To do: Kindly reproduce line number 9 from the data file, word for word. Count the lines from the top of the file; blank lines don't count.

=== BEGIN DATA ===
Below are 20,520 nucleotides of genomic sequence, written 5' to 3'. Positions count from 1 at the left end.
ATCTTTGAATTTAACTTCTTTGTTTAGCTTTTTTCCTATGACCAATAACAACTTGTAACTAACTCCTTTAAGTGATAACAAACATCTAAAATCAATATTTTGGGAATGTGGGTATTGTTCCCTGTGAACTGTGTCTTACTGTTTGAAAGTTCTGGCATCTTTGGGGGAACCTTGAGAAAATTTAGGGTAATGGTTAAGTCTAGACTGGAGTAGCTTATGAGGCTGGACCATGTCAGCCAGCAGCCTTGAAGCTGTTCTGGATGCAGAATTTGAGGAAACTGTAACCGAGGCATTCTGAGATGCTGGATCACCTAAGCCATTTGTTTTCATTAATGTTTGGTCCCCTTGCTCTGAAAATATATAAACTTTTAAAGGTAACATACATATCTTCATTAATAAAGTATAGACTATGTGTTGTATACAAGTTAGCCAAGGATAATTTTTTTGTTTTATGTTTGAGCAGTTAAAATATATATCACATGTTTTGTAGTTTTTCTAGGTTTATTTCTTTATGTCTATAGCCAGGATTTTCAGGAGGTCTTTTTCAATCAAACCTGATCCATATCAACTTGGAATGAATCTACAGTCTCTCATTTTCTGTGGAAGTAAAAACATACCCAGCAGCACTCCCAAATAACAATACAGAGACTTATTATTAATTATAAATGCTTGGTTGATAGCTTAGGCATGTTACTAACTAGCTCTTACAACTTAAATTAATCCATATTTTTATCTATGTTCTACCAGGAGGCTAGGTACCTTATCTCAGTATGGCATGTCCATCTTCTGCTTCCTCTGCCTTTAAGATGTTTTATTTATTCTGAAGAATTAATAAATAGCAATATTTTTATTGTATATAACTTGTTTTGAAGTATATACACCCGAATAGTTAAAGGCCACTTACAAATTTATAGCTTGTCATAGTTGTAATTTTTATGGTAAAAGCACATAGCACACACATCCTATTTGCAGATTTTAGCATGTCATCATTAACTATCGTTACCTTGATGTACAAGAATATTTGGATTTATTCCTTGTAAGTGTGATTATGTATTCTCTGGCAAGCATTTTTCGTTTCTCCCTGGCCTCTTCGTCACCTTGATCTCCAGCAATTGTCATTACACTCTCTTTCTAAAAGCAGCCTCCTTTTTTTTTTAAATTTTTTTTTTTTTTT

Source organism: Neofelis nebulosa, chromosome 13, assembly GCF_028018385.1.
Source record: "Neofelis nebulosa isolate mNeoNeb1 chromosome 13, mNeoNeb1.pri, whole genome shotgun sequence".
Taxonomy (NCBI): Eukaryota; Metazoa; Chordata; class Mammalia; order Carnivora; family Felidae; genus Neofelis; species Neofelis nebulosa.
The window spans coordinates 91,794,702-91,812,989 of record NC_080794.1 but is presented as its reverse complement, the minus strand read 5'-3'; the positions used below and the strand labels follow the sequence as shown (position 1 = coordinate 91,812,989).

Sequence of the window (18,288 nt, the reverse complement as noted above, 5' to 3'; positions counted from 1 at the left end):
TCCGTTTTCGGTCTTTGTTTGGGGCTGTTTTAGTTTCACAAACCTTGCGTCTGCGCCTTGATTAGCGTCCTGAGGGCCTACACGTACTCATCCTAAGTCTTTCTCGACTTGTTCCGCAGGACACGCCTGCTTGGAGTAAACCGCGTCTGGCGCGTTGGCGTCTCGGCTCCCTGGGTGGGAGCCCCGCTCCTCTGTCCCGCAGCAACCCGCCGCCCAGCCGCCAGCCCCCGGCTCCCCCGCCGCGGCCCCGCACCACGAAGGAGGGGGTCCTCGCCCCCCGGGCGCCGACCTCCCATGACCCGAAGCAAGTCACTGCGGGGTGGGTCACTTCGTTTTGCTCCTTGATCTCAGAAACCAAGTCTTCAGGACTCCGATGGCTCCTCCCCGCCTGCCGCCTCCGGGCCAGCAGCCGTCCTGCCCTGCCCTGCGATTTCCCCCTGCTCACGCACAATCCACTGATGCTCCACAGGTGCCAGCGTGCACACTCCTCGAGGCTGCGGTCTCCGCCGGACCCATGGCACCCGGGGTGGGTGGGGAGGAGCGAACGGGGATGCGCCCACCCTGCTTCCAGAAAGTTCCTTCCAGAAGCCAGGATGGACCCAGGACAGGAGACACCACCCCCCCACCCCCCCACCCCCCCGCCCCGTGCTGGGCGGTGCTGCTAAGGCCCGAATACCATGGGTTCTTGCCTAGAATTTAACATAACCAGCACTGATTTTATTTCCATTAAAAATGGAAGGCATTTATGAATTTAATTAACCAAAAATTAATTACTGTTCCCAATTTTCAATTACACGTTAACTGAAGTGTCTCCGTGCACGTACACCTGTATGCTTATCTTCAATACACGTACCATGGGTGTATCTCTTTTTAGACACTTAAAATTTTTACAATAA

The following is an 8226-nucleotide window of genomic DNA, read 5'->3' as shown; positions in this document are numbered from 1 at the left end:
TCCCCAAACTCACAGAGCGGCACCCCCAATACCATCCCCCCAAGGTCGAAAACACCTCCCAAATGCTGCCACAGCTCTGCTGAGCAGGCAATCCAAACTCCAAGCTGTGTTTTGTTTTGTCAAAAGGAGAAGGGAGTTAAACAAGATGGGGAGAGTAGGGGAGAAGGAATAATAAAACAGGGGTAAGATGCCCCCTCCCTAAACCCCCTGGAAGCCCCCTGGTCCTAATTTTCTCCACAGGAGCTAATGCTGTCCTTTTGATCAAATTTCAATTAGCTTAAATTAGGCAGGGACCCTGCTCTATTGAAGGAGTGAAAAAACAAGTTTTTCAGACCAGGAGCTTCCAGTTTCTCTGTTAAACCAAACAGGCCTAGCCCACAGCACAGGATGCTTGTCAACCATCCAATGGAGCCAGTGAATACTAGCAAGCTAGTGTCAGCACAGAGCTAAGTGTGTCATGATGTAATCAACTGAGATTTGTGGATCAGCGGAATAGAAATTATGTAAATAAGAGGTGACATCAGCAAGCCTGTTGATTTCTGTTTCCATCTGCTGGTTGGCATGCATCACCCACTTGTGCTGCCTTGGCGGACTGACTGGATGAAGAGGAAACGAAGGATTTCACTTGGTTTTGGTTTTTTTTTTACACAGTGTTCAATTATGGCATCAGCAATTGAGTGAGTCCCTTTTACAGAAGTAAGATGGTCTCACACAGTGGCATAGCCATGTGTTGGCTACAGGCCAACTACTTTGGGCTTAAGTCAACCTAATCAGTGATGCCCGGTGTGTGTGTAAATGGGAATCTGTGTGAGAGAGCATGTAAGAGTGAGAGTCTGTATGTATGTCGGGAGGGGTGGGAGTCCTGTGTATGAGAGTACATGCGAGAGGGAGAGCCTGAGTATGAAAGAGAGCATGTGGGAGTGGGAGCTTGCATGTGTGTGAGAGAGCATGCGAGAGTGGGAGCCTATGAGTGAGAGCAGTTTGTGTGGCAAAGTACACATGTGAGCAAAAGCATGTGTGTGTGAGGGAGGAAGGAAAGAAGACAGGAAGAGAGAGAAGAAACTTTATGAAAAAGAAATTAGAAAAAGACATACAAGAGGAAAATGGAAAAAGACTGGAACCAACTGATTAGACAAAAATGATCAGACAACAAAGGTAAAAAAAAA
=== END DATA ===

The following is an 8226-nucleotide window of genomic DNA, read 5'->3' as shown; positions in this document are numbered from 1 at the left end: